Tuesday, October 14, 2008
Meet Dr. Den Teen
The minute I bit down onto the
hard kernel of popcorn,
I knew that damage had been done.
It was just a small chunk of filling
that rolled off my tongue,
but substantial enough to mandate
a dreaded trip to the dentist.
Looking back at my calendar,
it had been quite awhile
since I sat in an hydraulic chair
with a paper bib tied beneath my neck.
In fact, years had passed
since I last wrote out a check
for my life savings
to Dr. Den Teen.
For weeks I dreaded the appointment.
...Remembering the waiting room
with it's Field and Stream magazines,
a bright yellow corner filled with
screaming kids and tons of toys.
...The smell of antiseptic
and tire-scented latex gloves.
...The sounds of buzzing, drilling,
cracking, and scraping.
Dr. Den had moved his office
across town, which only gave me
extra time to fret.
When I finally arrived, I wasn't
sure I had the right place.
It was a sleek, modern building,
not unlike a spa or resort-
large glass windows
and cobblestone walkways
and landscaping straight from
Better Homes and Gardens.
Entering the foyer,
I immediately felt under dressed.
I was almost positive the
reminder card I got in the mail
didn't say anything about formal attire
or to wear pearls and heels.
Above me were crystal chandeliers.
Below me, pristine hardwood flooring.
In front of me- a beautiful woman
dressed in a tight black skirt,
white silk blouse,
and a mouth full of neon-white teeth.
She flashed them as she introduced herself.
"Good afternoon. I'm Nadia.
I'll be your receptionist today.
Have a seat in Waiting Room North
and the doctor will see you shortly.
Would you like a sparking water
while you wait?"
I took the water, hoping Nadia
wasn't expecting a tip.
The North waiting area
was plush and perfect,
with gold brocade curtains,
micro-fiber sofas with satin pillows,
carpet three inches thick,
a burled walnut entertainment center
with a sixty inch flat screen.
And the supply of magazines
stacked neatly in their chrome holder
Tall scented candles burned in tortoiseshell
holders, making the room smell heavenly.
There were leather theater chairs with
cup holders and a lady giving
pedicures for $75.
I looked around.
No children. No Little Tykes mowers
or vacuum cleaners or freakin' Legos.
About that time Nadia appeared and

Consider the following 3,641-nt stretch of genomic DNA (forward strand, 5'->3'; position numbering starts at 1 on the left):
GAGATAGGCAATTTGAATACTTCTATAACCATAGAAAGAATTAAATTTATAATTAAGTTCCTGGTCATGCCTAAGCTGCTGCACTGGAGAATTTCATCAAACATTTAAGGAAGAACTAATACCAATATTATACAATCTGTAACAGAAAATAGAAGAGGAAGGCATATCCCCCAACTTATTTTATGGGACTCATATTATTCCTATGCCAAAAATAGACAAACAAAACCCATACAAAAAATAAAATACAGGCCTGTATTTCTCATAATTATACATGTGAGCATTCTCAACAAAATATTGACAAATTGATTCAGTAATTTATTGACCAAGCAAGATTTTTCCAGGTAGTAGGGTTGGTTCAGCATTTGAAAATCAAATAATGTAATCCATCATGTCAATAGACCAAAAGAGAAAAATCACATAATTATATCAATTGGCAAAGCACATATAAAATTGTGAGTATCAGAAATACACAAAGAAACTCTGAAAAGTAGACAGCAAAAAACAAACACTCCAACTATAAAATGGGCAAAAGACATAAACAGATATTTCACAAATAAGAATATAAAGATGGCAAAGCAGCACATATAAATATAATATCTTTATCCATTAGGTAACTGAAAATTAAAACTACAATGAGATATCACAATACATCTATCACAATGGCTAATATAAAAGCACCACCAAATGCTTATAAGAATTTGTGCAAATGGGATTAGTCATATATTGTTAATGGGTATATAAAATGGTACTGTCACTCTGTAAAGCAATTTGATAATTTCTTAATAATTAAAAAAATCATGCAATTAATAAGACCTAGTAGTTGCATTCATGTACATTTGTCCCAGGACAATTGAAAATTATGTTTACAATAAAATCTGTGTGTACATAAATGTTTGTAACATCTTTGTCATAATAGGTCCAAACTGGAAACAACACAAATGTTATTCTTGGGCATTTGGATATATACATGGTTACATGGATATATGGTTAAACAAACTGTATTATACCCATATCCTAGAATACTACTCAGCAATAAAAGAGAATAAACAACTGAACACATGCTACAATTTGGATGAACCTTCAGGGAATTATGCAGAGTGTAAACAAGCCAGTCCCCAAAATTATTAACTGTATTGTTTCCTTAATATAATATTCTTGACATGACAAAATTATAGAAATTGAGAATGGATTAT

explained to me that the children were
all in Waiting Room South.
There they had a clown making
and a wall of video games.
(Later I found out they were
serving sushi and lobster
in Waiting Room East-
for loyal customers only-
who begged for routine
three month check-ups and let
the doctor win at golf.)
"Do you need any help?" she asked.
I was sure she would have turned the
pages of my magazine for me
if I had asked her to.
She told me about the vending area
and I had to see it for myself.
Rows and rows of healthy drinks
and sugar free treats lined
the copper-papered walls.
One machine offered bubble-gum
flavored floss and single dose mouthwash.
I could have waited there all day
and not complained a minute.
But soon I went back to see Dr. Den.
He showed off his toothy smile-
like all good dentists do-
and shook my hand.
The chair he led me to looked
like a space-age Lazy Boy
and the flat screen TV
he pulled in front of me was
showing a video of a cracking fireplace
with soft music playing.
He clipped a soft combed cotton bib on me,
slapped on his sweet-smelling blueberry gloves,
and quickly repaired my tooth
with a silent drill
and minimal poking.
"All Done," he announced, removing his gloves
and fastening his Rolex back on his wrist.
I paid Dr. Den Teen and instantly needed
another doctor for my blood pressure.
I knew who was paying for this dental resort!
"Nadia," I said, with a tad bit of snottiness,
"since I paid for this visit in full-
I think I'll hang around a while longer
in Waiting Room North.
They're showing a Grey's Anatomy marathon
and it's on another four hours.
And, oh-I'll have a sugar-free Ginger Ale, please."
Now, if you think I have made all of this up,
I want you to know:
It's the tooth, the whole tooth, and nothing but the tooth!